And no comfort list should be without the 23rd appearance of Kinsey Millhone in Sue Grafton’s “W is for Wasted”. This time, still in the 1980s in Santa Teresa, California, Kinsey investigates what at first seems to be one murder and one unexpected death with no ties between them. However, as Kinsey digs, she eventually figures out how these two deaths are surprisingly linked. Kinsey is as witty and engaging as ever, although somewhat more subdued and thoughtful owing to the emotionally charged tasks she has to perform in this story. I love her car, her neighbor Henry, her eating habits, and her honesty. I will hate to see the end of this series, coming soon with just X, Y, and Z to go.
        Reichs, Francis, and Grafton…three memorable and notable series that deserve to be read by any mystery lover. Of course, I’d always recommend starting with book 1 of each series and reading them in order! Now I’m waiting for the new Virgil Flowers mystery by John Sandford!

Tuesday, September 24, 2013

Michele Albion and "The Quotable Eleanor Roosevelt" October 8

The Friends of the Dover Public Library are pleased to host Dover resident Michele Wehrwein Albion, editor of the new book, “The Quotable Eleanor Roosevelt”, on Tuesday, October 8 at 7pm.  Having researched Mrs. Roosevelt extensively, Michele will offer new insights into one of America’s most misunderstood First Ladies.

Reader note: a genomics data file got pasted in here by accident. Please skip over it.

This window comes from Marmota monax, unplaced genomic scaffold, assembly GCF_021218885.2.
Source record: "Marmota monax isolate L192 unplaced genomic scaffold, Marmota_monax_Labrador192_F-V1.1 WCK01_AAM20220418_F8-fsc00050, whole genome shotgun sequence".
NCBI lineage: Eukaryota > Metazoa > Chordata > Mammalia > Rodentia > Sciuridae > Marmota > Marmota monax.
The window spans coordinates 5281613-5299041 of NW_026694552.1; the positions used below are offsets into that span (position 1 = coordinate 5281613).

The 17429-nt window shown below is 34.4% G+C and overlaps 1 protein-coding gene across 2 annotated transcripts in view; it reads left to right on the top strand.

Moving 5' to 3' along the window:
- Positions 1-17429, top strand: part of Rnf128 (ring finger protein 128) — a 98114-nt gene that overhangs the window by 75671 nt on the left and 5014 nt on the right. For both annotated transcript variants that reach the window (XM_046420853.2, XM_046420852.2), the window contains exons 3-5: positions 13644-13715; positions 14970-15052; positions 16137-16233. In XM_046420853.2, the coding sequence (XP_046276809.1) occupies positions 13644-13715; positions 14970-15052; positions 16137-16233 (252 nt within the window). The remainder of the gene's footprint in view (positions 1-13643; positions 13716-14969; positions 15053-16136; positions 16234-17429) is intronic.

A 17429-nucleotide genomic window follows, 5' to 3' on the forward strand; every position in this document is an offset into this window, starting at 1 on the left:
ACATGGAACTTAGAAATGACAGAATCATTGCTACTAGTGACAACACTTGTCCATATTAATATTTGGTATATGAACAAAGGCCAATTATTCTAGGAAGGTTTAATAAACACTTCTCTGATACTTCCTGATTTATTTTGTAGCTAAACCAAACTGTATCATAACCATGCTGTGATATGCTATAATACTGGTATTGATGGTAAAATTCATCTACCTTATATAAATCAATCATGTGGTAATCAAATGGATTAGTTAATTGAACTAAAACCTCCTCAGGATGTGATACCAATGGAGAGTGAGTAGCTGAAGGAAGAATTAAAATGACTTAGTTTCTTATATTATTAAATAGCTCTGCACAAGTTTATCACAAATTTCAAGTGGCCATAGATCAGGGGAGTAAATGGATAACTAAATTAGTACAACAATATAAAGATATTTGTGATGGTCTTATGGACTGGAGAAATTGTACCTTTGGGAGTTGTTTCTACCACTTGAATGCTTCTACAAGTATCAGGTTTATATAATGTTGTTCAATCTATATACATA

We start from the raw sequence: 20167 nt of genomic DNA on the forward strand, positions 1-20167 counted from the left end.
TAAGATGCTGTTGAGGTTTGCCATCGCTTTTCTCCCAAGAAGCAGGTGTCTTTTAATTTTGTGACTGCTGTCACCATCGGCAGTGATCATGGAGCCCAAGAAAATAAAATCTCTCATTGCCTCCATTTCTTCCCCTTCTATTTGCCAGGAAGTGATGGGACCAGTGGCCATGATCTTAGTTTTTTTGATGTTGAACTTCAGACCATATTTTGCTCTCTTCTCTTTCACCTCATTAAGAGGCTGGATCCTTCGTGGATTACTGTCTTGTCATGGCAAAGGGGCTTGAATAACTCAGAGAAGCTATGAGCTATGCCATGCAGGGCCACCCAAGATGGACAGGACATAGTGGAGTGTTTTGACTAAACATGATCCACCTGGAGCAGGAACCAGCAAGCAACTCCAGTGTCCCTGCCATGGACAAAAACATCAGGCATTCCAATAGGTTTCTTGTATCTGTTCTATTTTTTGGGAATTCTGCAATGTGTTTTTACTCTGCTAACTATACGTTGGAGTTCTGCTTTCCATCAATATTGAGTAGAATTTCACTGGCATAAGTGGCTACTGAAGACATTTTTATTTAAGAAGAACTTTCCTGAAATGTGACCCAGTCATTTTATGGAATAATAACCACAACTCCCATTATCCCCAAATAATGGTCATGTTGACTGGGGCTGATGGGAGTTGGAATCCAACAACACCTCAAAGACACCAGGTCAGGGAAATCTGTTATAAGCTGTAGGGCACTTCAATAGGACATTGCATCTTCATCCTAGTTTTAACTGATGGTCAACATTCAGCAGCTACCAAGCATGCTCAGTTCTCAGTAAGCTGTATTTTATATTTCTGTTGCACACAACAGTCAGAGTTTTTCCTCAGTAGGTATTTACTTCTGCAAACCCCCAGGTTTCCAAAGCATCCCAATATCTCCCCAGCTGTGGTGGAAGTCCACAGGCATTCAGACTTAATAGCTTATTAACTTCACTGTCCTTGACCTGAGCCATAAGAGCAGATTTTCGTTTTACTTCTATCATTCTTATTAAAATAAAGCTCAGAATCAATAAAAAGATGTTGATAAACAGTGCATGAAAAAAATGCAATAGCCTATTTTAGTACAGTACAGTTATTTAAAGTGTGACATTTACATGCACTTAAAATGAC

Born in the late 1800s to one of the wealthiest families in New York City, Eleanor Roosevelt seemed destined for a traditional woman’s role within a sedate Victorian life. Instead, she married her fifth cousin and was flung into the highest levels of American politics, culminating in Franklin’s unprecedented four-term presidency. Eleanor’s bold opinions on political, social, and racial issues took many by surprise. She held press conferences and wrote a syndicated column. She spoke at national conventions, granted interviews, and often made appearances on her husband’s behalf. Her own influence lasted years beyond his death. She advocated for human rights, worked with the United Nations, and supported what later became the civil rights movement.